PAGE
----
Food critic: Lucile’s Cafe satisfies Creole cravings | Culture & Leisure

Walking into Lucile’s Creole Café isn’t quite like being in New Orleans, but it’s close considering you’re in the Mile High City.

It’s a popular brunch spot so we anticipated a long wait. However, we were lucky and were seated long before the hunger pangs became audible. Nonetheless, it’s a good idea to be prepared not to get a table right away. Regardless of the possible delay, the food and service are worth it.

We started with an order of donuts ($6.95 for an order of four; a single donut is $2.25. These Big Easy Pillars are similar to donuts except they’re square and have no holes. They’re puffy and dusted with powdered sugar.Although the plate they arrived on was warm, which I took as a positive sign, the donuts were downright dense.I was expecting something light and airy. These adjectives best applied to the warm, freshly baked cookies that accompany most entrees.

The two must-try dishes are the Shrimp and Grits ($14.95) and the Gumbo ($10.95 a bowl / $6.95 a cup. A choice of plain cheese, cheese or jalapeno grits is We opted for the latter, although I was expecting something spicier. Yet the thick, mush-like side of cornmeal had a subtle spiciness that didn’t overwhelm and complemented the sausage bits. of andouille sausage and diced red peppers.The shrimp was tender and rich.Somehow the plating enhanced the flavor combination since all the ingredients were awesome.

I always knew okra was popular in Louisiana, but I didn’t realize it was the state’s official cuisine. The menu says it’s made with ‘daily selected ingredients’. Our server said that since she was in the restaurant they hadn’t changed. So you can expect sausage, okra and chicken in a rich sauce based on a dark brown roux. White rice is served in the bowl. The accompanying buttermilk puff pastry was served with homemade strawberry and rhubarb jam.

Several of the egg starters are variations on Benedicts. The Eggs Sardou ($14.95) features oatmeal flanked with creamed spinach in a butter/cheese sauce with two poached eggs smothered in a sweet and decadent Hollandaise sauce and a single prawn adorning each egg.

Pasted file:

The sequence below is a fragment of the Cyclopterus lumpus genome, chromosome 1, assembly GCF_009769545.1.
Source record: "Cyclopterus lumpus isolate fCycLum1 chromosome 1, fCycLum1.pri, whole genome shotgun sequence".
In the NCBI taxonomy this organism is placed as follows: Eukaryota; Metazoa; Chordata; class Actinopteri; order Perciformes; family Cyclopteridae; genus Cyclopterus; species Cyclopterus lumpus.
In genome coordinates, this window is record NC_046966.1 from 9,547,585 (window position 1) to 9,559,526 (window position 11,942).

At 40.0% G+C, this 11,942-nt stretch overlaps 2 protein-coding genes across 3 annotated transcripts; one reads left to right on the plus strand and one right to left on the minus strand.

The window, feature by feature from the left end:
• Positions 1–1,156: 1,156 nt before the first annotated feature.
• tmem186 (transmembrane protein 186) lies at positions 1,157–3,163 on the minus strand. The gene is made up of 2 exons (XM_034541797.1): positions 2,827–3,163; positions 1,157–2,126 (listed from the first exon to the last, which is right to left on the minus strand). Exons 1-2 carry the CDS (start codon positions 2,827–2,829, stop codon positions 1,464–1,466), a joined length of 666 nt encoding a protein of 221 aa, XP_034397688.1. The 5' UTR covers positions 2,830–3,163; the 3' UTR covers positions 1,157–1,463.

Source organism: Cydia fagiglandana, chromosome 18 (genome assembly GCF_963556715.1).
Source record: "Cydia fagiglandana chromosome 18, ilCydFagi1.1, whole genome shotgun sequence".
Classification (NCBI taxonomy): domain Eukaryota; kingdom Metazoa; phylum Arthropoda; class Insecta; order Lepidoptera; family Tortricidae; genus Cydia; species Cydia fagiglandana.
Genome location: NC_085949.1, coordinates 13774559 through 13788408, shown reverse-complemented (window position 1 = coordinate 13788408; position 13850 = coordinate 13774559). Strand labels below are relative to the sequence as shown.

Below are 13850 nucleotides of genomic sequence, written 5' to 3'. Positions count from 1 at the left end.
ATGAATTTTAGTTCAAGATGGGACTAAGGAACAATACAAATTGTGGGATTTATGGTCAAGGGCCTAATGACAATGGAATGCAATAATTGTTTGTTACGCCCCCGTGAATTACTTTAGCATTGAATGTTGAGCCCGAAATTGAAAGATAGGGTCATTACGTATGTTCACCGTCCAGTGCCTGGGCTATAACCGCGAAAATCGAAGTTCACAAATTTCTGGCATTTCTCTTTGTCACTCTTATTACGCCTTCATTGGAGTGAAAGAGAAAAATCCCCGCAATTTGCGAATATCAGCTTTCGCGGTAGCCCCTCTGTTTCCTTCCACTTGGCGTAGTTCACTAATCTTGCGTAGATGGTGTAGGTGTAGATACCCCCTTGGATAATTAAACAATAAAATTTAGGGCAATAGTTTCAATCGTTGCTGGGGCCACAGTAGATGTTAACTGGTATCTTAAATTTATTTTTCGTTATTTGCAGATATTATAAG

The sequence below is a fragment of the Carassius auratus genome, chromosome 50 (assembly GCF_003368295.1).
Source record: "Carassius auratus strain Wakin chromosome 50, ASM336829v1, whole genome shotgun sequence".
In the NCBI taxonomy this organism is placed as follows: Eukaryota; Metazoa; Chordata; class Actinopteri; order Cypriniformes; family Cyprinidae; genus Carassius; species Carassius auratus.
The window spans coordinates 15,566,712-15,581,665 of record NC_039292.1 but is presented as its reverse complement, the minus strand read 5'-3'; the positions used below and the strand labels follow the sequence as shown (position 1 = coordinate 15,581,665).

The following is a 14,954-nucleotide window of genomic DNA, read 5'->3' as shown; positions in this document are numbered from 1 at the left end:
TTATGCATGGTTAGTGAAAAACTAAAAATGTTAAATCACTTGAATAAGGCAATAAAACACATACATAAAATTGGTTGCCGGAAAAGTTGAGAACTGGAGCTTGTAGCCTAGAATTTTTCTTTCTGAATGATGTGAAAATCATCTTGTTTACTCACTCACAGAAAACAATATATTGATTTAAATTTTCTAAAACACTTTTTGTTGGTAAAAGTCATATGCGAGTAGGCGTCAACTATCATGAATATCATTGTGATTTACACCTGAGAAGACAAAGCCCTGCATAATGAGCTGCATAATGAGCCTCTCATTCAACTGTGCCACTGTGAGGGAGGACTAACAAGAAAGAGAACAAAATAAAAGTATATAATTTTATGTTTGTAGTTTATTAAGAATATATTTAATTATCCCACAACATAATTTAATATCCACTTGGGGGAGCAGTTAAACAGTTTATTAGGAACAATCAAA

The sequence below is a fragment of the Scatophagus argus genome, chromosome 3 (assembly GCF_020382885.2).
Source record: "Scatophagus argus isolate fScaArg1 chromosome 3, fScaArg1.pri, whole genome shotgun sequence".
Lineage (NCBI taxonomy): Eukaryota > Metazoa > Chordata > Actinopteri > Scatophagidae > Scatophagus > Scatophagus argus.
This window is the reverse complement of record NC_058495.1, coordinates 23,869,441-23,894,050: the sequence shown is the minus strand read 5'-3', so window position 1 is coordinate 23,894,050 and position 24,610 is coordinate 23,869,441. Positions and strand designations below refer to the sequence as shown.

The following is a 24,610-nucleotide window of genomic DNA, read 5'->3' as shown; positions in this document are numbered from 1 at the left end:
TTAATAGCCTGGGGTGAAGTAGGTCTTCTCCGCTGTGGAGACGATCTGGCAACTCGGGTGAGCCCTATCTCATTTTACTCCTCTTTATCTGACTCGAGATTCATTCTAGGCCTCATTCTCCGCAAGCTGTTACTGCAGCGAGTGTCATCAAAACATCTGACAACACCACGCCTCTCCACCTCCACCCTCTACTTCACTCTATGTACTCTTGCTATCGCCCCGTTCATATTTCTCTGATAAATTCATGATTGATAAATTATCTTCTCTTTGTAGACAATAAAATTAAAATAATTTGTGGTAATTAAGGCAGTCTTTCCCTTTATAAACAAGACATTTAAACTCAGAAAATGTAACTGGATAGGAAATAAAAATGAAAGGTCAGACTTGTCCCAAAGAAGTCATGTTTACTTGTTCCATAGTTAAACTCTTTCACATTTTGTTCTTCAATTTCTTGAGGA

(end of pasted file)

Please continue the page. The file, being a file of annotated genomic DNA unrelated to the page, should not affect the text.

Similar in presentation are Pontchartrain Eggs ($15.50). Two poached eggs smothered in Béarnaise sauce rest on lightly fried trout on a bed of creamy oatmeal ($1.40 extra for cheeses). The sauce is tangy, buttery and sprinkled with tarragon.

For obvious reasons, the French toast ($14.35) doesn’t come with a cookie. Three thick slices of baguette are dipped in an egg custard batter before hitting the hob. A choice of eggs and a range of fresh fruit complete the meal. The sweet praline syrup is there for more than decoration.

Lucile’s has multiple locations in Denver and northern Colorado. The Ogden Street site is large, but not massive. The decor includes posters of New Orleans landmarks, musical instruments, and various related bric-a-brac.

I can’t wait to go back to Lucile. If I happen to be alone, I’ll only have a cup of okra with the shrimp and grits. Based on experience, however, it will be more fun to dine here with friends.

Lucile’s Creole cafe

Description: New Orleans style kitchen

Location: 2095 S. Ogden St., Denver

Contact: 303/-284-5230; lucils.com

Price: $10.95 to $16.95

Opening hours: 7 a.m. to 2 p.m. Monday to Friday; 8am-2pm Saturday and Sunday

Details: Alcohol. Credit cards accepted. Outdoor dining. Wireless.

Favorite foods: Shrimp and oatmeal, and okra

Other: Gluten-free and vegan options available.

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